BACOLOD CITY – The globally-recognized Suyac Island Mangrove Eco-Park in Sagay City, Negros Occidental has obtained funding assistance of almost PHP1.5 million from the Berkeley, California-based non-profit organization Seacology to improve its facilities.
Through the grant for its repair and rehabilitation, the northern Negros city’s premier eco-tourism site, just a 10- to 15-minute boat ride from the mainland, reopened its spa and watch tower after these were damaged due to lack of maintenance during the coronavirus disease 2019 (Covid-19) pandemic.
“We thank Seacology for this generous fund grant as this will help the community in their continued recovery after the pandemic,” Mayor Narciso Javelosa Jr. said in a statement on Monday.
Vice Mayor Leo Rafael Cueva, who had personally assisted the Suyac Eco Tourism Attendant Association (SIETAAS) in the repair of the cottages, enjoined the residents to continue to be vanguards of the mangrove island and offer excellent ecotourism services.
After the cottages were restored, the eco-park again opened its doors to tourists in January this year.
On Aug. 10, Seacology country representative Ferdie Marcelo conducted a site visit during the reopening of the spa and watch tower.
Marcelo said as the community plays a huge part in biodiversity conservation, grassroots initiatives should be strengthened for the continued protection of Suyac Island’s ecosystem and wildlife.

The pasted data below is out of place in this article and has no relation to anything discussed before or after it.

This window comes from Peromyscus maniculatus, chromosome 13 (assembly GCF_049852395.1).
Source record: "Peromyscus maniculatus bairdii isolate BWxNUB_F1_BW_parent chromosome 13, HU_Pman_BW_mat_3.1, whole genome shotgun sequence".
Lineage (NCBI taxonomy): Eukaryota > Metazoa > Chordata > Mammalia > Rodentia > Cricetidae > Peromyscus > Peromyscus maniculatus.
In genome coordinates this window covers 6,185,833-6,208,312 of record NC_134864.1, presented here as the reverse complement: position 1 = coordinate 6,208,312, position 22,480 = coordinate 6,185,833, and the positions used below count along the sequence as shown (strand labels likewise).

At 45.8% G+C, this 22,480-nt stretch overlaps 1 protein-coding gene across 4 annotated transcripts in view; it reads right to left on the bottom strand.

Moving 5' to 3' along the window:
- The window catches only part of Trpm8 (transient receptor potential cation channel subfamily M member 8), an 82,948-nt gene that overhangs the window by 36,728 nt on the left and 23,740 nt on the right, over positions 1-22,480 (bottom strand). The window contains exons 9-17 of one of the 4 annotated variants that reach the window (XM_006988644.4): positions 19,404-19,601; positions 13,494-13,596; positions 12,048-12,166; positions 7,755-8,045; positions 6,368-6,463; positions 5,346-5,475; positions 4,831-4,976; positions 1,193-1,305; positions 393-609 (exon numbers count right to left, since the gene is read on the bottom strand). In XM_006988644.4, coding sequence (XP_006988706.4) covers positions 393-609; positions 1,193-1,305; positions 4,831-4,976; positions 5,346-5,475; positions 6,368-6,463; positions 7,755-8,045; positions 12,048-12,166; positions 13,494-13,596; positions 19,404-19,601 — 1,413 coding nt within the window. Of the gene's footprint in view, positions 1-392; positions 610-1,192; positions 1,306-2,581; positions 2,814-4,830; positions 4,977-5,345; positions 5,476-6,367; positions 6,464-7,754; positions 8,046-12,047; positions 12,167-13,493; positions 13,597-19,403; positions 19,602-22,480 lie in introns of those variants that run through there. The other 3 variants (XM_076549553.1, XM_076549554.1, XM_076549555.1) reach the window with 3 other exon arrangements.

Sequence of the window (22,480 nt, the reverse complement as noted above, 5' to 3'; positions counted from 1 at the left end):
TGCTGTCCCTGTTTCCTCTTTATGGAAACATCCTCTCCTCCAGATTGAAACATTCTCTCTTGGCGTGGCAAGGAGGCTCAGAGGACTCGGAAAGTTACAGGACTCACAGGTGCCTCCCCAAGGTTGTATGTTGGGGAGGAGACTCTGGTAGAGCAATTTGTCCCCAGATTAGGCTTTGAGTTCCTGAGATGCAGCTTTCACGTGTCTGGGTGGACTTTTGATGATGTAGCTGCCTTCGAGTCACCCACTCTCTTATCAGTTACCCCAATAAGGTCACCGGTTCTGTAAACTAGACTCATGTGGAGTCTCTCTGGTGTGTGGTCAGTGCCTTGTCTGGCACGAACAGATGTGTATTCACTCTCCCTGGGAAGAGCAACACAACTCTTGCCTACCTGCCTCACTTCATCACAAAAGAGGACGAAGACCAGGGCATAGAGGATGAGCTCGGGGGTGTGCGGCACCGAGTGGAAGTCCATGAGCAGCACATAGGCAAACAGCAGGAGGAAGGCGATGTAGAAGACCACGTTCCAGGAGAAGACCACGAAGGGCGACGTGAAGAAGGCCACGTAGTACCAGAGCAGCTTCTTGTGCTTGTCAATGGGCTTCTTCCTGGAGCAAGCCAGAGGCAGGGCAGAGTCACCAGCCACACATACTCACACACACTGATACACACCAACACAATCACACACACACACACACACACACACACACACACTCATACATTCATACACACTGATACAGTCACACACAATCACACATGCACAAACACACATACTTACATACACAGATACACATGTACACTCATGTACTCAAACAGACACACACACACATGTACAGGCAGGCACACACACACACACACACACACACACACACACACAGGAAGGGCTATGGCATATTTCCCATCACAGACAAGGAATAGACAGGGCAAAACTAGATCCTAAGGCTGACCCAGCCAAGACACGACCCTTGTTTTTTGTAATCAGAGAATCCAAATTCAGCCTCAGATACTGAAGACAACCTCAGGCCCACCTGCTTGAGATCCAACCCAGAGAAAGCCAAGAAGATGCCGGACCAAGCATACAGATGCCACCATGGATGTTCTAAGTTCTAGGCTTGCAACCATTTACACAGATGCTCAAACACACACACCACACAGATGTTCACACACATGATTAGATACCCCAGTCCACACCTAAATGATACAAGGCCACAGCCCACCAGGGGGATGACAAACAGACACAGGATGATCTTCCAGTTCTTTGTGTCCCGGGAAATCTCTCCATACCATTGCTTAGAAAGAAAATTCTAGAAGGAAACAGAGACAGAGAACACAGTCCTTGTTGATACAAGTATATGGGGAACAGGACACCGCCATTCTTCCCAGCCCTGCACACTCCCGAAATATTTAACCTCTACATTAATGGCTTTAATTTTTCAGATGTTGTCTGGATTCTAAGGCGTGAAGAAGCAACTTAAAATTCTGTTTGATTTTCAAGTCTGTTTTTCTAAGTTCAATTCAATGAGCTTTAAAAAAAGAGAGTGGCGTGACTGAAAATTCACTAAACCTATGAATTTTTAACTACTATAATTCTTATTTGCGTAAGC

He received a copy of the resolution passed by the City Council “expressing heartfelt appreciation and gratitude to Seacology for the grant.”
Taba-ao village chief Ed Joy Vasquez signed the commitment agreement for the community to permanently protect and restore the inland forest and mangrove ecosystems of Suyac Island.
SIETAAS, led by president Melanie Mermida, manages the mangrove eco-park through the city government’s pro-environment and pro-community sustainable tourism development program.
The association protects the mangrove ecosystem, spanning at least 15.6 hectares, using science-based approaches.
“It is our commitment to sustain the conservation of these God-given resources. The mangrove forest that has protected us from the strongest storms and has given us the bounty from the sea,” Mermida said.
The Suyac Island Mangrove Eco-Park has been recognized by Tourism Promotions Board as a good practice for sustainable tourism development and is a Pearl Awards recipient for “Best Practices on Community-based Responsible Tourism Category”.
Its story, the “Mangrove Forest Protection through Community-based EcoTourism Project,” won second place in the Nature and Scenery Category, and received the People’s Choice Award during the Green Destinations Story Awards at the Internationale Tourismus-Börse in Berlin, Germany in March this year.
It was also included in the world’s Top 100 “Green Destinations” list for 2022, a recognition given by the Green Destinations Foundation based in The Netherlands. (PNA)